According to a recent IZA discussion paper by Janos Gabler, Tobias Raabe, Klara Röhrl and Hans-Martin von Gaudecker, rapid tests effectively broke COVID-19 infection chains in spring 2021. Using an agent-based simulation model focused on physical contacts between people, the research team found that rapid tests reduced the number of infections in Germany by more than 40 percent in May alone, while the sharply rising vaccination rates played a minor role, being responsible for only 16 percent of the decline.
The authors advocate further use of rapid testing as an important an relatively inexpensive tool to contain the pandemic as long as vaccination rates are still too low. They attribute its effectiveness to the fact that rapid tests reduced contacts in case of a positive result—in contrast to vaccinations. The seasonality of the virus, i.e. external conditions such as temperature and humidity and, consequently, the extent to which people meet outdoors rather than indoors—had a similar impact as testing.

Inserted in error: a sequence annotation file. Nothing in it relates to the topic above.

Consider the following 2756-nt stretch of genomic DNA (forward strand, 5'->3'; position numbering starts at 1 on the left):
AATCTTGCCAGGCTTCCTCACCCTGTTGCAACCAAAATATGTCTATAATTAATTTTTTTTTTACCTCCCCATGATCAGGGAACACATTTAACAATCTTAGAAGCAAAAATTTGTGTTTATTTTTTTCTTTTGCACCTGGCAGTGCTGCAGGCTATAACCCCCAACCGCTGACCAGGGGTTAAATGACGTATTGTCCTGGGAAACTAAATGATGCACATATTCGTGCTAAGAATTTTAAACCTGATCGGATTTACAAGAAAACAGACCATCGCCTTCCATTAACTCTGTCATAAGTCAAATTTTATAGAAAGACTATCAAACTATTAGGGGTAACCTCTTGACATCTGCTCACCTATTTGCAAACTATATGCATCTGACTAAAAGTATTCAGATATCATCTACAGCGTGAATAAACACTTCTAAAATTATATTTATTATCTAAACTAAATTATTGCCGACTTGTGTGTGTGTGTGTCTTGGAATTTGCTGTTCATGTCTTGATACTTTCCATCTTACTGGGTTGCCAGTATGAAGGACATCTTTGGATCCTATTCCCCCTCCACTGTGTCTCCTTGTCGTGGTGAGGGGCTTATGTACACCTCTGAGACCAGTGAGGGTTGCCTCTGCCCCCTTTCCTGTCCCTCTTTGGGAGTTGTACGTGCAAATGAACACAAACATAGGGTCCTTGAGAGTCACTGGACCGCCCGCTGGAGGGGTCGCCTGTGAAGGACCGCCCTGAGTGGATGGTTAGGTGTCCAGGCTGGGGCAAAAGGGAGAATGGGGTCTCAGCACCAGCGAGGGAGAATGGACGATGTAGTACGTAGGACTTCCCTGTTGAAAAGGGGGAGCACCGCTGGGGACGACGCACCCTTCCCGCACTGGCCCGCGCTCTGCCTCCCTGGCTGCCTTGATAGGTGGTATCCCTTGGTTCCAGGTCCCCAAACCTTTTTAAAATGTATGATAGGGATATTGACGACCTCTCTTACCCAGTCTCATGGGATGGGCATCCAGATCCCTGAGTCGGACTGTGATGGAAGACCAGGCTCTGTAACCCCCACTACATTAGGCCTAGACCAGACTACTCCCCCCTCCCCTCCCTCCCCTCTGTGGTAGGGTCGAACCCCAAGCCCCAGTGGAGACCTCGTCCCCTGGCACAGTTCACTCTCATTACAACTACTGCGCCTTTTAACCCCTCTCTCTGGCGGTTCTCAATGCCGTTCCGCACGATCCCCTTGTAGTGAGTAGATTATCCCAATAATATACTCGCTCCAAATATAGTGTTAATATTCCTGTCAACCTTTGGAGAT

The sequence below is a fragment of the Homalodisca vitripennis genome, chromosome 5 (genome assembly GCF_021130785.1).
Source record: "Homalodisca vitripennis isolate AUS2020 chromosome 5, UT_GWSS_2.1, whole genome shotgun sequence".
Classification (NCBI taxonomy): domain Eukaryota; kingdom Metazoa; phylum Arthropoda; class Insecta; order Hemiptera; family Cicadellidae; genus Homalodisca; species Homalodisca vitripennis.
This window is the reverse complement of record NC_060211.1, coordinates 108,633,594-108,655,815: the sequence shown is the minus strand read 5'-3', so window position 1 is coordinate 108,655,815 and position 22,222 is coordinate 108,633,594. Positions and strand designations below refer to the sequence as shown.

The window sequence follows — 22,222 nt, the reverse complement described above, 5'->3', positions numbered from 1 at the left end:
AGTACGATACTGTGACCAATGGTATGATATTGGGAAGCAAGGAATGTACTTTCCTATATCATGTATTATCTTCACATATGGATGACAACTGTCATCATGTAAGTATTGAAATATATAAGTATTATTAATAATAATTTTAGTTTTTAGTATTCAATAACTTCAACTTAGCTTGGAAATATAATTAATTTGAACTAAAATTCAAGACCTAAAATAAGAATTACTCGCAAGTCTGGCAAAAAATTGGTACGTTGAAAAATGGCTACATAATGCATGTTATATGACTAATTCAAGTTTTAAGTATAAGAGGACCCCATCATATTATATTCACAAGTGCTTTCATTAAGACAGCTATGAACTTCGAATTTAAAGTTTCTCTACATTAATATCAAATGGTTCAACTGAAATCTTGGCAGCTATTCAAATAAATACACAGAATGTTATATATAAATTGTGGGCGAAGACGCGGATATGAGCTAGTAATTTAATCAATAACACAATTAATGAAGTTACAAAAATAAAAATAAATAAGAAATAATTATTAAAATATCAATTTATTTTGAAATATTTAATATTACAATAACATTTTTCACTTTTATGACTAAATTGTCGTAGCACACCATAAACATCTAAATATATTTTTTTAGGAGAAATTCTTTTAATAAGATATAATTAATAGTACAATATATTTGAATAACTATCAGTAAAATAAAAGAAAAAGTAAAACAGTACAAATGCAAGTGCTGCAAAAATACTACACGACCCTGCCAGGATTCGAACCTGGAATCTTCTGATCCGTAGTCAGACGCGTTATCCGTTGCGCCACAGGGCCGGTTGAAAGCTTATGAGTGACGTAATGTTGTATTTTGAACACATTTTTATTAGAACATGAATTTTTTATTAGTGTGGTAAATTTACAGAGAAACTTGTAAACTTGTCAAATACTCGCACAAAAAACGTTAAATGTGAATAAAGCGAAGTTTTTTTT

Previous research from the IZA network
Several other IZA discussion papers have looked at the effects of antigen testing and provided encouraging results as well.
- A study from Slovakia, where nearly the entire population was tested once, and only certain districts were re-tested later, found that repeated mass antigen testing reduced infections by about 25-30% and decreased R0 by 0.3 two weeks after the re-testing.
- A case study for the German city of Tübingen, which set up a rapid testing scheme while relaxing lockdown measures, concluded that this “opening under safety” policy did not lead to a substantial increase in case rates. The authors also point out that more testing helps identify asymptomatic cases, which may otherwise have led to more infections.
- When testing is voluntary, it is important for policymakers to understand what determines people’s willingness to get tested. A study from the South Tyrol region in Italy found that convenience—more test centers available in the community—was a key factor. Age, socioeconomic status and religiosity were also both positively related to greater testing. The authors suggest that similar patterns may hold for vaccination uptake.